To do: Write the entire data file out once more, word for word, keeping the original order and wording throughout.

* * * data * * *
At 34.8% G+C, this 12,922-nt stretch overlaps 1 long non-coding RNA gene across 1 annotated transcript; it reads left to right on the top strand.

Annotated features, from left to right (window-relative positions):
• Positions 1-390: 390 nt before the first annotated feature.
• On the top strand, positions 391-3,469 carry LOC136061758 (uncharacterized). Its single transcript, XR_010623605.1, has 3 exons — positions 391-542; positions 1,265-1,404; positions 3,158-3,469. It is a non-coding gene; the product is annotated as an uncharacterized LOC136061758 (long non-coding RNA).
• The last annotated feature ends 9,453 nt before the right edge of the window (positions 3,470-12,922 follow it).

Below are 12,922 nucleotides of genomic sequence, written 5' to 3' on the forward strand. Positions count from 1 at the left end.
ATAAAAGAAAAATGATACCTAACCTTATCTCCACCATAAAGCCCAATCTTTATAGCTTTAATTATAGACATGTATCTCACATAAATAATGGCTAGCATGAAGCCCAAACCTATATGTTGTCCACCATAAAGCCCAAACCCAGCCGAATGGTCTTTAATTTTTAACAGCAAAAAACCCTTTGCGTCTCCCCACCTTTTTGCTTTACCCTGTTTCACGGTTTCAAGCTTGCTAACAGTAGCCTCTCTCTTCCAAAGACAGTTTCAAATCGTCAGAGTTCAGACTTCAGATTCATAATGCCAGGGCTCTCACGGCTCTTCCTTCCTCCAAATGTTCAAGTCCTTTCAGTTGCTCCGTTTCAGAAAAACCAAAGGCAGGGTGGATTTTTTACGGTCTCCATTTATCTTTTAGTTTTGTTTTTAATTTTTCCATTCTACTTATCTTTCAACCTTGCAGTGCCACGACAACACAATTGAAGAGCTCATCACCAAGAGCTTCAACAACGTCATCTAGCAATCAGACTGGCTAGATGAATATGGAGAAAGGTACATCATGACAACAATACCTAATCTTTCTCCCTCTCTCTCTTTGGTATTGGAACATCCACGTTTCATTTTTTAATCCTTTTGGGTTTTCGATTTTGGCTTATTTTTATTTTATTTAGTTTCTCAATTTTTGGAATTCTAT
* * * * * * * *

At 34.8% G+C, this 12,922-nt stretch overlaps 1 long non-coding RNA gene across 1 annotated transcript; it reads left to right on the top strand.

Annotated features, from left to right (window-relative positions):
• Positions 1-390: 390 nt before the first annotated feature.
• On the top strand, positions 391-3,469 carry LOC136061758 (uncharacterized). Its single transcript, XR_010623605.1, has 3 exons — positions 391-542; positions 1,265-1,404; positions 3,158-3,469. It is a non-coding gene; the product is annotated as an uncharacterized LOC136061758 (long non-coding RNA).
• The last annotated feature ends 9,453 nt before the right edge of the window (positions 3,470-12,922 follow it).

Below are 12,922 nucleotides of genomic sequence, written 5' to 3' on the forward strand. Positions count from 1 at the left end.
ATAAAAGAAAAATGATACCTAACCTTATCTCCACCATAAAGCCCAATCTTTATAGCTTTAATTATAGACATGTATCTCACATAAATAATGGCTAGCATGAAGCCCAAACCTATATGTTGTCCACCATAAAGCCCAAACCCAGCCGAATGGTCTTTAATTTTTAACAGCAAAAAACCCTTTGCGTCTCCCCACCTTTTTGCTTTACCCTGTTTCACGGTTTCAAGCTTGCTAACAGTAGCCTCTCTCTTCCAAAGACAGTTTCAAATCGTCAGAGTTCAGACTTCAGATTCATAATGCCAGGGCTCTCACGGCTCTTCCTTCCTCCAAATGTTCAAGTCCTTTCAGTTGCTCCGTTTCAGAAAAACCAAAGGCAGGGTGGATTTTTTACGGTCTCCATTTATCTTTTAGTTTTGTTTTTAATTTTTCCATTCTACTTATCTTTCAACCTTGCAGTGCCACGACAACACAATTGAAGAGCTCATCACCAAGAGCTTCAACAACGTCATCTAGCAATCAGACTGGCTAGATGAATATGGAGAAAGGTACATCATGACAACAATACCTAATCTTTCTCCCTCTCTCTCTTTGGTATTGGAACATCCACGTTTCATTTTTTAATCCTTTTGGGTTTTCGATTTTGGCTTATTTTTATTTTATTTAGTTTCTCAATTTTTGGAATTCTAT